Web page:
Lies and truth in Wisconsin

Published on Intrepid Report, (former Online Journal), by Walter Brasch, March 4, 2011.

Historian Thomas Carlyle said “a lie cannot live.” However, Mark Twain casually remarked, “It shows that he did not know how to tell them.”

More than a century later, newly-elected Gov. Scott Walker and the Republican-dominated Wisconsin legislature have proven themselves to be “quick studies,” having learned how to tell whoppers about the working class and unions. Here are just a few.

LIE: The public workers’ pensions are what caused much of the financial crisis not just in Wisconsin but throughout the country. Gov. Walker has repeatedly said, “We’re broke … We don’t have any money.” 

FACTS: Wisconsin had a $120 million surplus when Walker came into office in January. Had the newly-elected Republican-dominated legislature in January not given about $140 million in special tax breaks (also known as “corporate welfare”) to business, the state could have had a surplus, according to the Legislative Fiscal Bureau. About two-thirds of all Wisconsin corporations pay no taxes at all, according to the Wisconsin Department of Revenue … //

… LIE: The protestors are unruly, and should be arrested for violating the law.

TRUTH: The First Amendment gives people the right to assemble peacefully. There have been no arrests because there have been no crimes committed by the protestors. Further, when the governor and the Legislature demanded that protestors be thrown out of the state capitol, and not allowed to stay overnight, the chief of the Capitol Police refused to do so, believing the order was a violation of Constitutional rights. In contrast, Walker had actually considered, then rejected, the idea of planting troublemakers among the protestors—a “dirty trick” that dates back to the ’60s.

LIE: Public sector union workers are overpaid.

TRUTH: A USA Today analysis, published March 1, shows that, on average, public service workers, with wages and benefits included, are paid about $2,500 more per year than those in the private sector. In Wisconsin, the difference is only about $1,800. However, government workers usually are “older and substantially better educated than private sector workers,” according to researchers Robert Pollin and Jeffrey Thompson, professors of economics at the University of Massachusetts. But, again contrary to the lies spewed by the anti-worker Rabid Right, individual union workers, when compared to the same criteria as private sector workers, actually earn 4 percent less income, according to the Center for Economic Policy Research. In Wisconsin, public sector union workers actually earn 4.8 percent less total compensation, according to research published in February by the Economic Policy Institute. One statistic stands out. “The average member of AFSCME, our largest public-sector union, earns less than $45,000 a year,” says author/journalist Bill Press, “and retires after a career in public service with a whopping pension of $19,000 per year.”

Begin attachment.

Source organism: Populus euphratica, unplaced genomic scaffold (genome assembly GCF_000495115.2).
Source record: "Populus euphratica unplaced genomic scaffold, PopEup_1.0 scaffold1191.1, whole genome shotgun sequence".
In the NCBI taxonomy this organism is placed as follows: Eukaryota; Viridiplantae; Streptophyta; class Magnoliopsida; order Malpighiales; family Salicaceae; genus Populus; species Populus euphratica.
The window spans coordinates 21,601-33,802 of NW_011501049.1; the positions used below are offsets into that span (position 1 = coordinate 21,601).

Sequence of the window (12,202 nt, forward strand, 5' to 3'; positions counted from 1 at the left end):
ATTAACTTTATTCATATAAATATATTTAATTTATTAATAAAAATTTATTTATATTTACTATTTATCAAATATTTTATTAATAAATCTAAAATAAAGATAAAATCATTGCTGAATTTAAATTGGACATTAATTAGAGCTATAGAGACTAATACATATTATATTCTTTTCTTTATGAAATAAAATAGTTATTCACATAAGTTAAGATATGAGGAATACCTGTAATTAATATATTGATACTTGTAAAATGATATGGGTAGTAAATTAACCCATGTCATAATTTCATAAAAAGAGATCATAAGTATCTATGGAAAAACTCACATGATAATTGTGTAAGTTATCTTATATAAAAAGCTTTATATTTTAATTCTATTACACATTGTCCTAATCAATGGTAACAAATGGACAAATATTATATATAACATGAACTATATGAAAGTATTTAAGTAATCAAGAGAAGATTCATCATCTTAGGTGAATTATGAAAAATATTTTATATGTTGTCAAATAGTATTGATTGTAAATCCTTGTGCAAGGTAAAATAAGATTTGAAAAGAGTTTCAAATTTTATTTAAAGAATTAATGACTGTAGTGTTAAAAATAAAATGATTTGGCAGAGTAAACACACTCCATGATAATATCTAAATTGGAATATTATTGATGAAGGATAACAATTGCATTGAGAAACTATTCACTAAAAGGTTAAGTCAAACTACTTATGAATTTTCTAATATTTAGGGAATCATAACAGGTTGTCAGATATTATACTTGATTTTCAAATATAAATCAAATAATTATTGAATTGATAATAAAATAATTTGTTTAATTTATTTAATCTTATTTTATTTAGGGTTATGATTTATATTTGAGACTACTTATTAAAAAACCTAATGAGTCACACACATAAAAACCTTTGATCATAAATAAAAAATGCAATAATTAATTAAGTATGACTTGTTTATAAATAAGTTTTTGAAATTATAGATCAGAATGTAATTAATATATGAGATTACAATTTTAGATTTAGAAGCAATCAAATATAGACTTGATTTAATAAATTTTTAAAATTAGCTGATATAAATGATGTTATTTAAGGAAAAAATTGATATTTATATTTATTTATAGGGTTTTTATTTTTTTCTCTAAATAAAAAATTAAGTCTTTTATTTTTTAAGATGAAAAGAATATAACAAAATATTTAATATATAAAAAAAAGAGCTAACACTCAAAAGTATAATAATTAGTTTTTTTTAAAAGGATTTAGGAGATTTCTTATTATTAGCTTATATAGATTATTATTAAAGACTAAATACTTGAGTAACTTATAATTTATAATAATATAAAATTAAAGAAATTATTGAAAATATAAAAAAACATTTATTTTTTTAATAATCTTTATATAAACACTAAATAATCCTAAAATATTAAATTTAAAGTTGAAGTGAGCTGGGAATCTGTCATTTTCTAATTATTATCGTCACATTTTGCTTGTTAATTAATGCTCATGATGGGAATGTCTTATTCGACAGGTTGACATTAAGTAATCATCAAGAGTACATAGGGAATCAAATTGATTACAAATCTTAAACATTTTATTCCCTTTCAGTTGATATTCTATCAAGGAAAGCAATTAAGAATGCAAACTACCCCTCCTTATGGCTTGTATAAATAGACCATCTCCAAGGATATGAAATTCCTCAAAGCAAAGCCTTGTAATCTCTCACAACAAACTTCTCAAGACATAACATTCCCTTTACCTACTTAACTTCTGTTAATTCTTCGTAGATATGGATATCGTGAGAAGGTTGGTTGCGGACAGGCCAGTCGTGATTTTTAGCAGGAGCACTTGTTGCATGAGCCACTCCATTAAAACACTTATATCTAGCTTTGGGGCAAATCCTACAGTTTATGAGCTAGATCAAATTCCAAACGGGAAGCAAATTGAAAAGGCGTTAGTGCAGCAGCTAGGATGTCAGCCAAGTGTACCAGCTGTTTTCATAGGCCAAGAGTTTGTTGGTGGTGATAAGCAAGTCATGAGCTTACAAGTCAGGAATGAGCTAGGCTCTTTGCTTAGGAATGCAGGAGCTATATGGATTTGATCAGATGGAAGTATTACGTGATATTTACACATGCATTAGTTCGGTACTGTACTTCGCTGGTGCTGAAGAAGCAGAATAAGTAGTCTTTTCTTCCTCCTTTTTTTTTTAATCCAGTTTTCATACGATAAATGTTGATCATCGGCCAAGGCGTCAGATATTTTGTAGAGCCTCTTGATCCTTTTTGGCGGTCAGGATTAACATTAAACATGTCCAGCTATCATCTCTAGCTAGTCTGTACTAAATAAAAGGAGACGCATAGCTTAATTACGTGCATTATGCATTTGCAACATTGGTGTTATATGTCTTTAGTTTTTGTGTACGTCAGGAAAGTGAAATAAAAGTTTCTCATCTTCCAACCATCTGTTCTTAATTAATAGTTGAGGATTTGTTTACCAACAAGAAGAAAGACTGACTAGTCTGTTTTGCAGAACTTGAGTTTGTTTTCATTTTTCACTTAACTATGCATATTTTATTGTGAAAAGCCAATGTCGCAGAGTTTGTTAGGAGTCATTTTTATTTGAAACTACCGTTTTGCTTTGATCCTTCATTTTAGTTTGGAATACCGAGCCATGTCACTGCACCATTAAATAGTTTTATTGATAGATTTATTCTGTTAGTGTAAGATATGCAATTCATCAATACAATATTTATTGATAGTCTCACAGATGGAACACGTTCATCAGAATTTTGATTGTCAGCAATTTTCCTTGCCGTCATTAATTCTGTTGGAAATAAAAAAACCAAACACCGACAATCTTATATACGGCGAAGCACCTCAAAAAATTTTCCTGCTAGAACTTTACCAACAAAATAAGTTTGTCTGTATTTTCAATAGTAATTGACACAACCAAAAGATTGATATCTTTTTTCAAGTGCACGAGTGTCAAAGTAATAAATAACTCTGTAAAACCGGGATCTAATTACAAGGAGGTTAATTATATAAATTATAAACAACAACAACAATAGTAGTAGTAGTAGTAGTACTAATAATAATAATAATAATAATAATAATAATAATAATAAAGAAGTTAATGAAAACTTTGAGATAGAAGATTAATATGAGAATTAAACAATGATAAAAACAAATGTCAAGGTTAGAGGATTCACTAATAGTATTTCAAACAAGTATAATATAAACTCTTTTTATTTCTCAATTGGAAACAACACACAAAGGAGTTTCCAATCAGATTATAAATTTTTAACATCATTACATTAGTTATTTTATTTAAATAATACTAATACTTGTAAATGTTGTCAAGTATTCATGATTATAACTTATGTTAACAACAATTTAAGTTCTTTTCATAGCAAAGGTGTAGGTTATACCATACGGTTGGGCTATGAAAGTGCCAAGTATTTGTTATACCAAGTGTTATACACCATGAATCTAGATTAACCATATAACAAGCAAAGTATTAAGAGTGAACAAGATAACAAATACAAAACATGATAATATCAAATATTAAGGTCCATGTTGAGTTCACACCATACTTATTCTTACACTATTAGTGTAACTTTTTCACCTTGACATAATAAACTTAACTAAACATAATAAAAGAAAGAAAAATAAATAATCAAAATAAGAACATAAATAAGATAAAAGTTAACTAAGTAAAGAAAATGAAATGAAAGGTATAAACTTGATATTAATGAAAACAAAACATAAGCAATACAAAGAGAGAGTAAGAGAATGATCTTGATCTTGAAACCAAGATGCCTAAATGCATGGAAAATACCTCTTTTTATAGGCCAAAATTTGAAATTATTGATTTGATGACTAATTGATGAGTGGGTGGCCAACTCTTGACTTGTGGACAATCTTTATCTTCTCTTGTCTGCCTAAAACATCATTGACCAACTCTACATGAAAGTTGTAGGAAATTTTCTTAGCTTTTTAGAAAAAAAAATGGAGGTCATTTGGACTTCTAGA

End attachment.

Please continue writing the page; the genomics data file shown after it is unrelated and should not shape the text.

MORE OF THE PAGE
LIE: Public service union workers are lazier than non-unionized private sector workers.

TRUTH: Strong labor unions generally have higher productivity, according to independent research done by Harley Shalen of the University of California, because there is less turnover, better worker communication, better work conditions, and a better-educated workforce.”
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(Walter Brasch, an award-winning syndicated columnist and author of 17 books, is a former newspaper and magazine writer/editor and tenured full professor of mass communications. You may contact him by email).

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